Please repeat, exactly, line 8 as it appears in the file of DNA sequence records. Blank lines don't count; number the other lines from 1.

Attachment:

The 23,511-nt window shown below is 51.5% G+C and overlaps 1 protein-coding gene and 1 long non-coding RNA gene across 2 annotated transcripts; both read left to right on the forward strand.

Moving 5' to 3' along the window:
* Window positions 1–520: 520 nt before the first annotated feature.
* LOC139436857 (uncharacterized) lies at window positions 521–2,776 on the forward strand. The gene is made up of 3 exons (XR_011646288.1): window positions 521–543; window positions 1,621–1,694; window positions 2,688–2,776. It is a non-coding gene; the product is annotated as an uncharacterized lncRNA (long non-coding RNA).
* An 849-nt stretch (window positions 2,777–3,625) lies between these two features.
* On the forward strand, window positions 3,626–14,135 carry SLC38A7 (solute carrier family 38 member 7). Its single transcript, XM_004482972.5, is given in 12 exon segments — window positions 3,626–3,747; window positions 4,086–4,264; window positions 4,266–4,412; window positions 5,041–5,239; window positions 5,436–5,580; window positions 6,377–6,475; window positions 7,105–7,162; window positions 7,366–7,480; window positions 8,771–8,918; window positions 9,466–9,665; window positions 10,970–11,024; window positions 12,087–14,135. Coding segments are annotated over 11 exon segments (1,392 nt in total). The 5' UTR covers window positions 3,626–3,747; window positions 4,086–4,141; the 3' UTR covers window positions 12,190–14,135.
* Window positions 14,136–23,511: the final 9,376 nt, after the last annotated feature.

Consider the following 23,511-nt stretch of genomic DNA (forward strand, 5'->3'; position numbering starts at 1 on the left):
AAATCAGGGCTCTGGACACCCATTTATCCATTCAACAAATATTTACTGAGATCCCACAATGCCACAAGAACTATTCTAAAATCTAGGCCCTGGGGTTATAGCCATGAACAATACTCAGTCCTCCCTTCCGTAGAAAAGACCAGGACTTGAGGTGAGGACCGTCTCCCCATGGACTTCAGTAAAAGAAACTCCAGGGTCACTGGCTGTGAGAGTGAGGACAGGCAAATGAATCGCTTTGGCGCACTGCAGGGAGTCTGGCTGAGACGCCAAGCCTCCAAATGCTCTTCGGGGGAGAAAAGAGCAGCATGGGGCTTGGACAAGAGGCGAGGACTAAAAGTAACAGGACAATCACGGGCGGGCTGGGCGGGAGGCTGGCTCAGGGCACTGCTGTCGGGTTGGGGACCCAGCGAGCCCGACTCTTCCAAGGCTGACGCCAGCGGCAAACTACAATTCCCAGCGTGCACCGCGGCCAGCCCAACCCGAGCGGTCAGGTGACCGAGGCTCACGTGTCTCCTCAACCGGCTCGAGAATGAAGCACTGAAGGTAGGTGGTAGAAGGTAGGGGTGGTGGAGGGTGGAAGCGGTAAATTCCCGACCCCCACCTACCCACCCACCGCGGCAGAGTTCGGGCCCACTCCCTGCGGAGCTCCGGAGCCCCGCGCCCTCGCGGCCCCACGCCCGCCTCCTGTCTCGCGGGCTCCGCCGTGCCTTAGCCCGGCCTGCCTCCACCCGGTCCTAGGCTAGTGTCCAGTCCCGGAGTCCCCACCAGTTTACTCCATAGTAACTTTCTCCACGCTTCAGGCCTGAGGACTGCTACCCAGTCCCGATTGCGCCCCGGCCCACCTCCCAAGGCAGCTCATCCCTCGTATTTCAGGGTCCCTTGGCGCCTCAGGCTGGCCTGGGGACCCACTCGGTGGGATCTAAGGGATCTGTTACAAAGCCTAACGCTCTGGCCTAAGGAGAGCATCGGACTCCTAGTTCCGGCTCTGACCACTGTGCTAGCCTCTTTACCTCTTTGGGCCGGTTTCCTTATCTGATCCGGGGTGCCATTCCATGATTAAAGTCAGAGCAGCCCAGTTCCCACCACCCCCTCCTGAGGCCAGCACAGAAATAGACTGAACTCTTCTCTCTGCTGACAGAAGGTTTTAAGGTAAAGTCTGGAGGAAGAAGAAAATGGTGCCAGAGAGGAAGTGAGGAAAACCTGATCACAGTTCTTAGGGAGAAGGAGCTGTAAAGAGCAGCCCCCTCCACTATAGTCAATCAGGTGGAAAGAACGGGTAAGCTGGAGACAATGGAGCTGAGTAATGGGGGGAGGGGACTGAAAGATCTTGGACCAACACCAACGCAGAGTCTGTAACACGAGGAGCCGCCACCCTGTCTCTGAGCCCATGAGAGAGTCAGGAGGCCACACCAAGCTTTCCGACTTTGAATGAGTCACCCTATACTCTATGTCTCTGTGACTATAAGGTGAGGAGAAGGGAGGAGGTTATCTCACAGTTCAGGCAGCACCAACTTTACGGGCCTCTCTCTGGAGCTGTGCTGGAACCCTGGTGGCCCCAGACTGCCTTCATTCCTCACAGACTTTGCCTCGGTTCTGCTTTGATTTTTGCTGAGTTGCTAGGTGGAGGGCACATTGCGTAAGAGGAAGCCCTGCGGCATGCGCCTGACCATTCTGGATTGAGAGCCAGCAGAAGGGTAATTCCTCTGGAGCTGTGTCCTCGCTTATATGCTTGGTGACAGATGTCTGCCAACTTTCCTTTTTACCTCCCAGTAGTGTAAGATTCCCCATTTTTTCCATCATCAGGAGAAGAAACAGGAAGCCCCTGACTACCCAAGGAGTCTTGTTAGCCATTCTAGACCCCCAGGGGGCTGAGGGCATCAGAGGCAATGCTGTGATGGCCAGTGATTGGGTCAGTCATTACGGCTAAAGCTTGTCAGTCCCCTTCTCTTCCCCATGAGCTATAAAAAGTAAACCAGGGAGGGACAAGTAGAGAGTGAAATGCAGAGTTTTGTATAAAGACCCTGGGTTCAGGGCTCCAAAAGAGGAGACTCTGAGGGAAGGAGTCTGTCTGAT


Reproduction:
Consider the following 23,511-nt stretch of genomic DNA (forward strand, 5'->3'; position numbering starts at 1 on the left):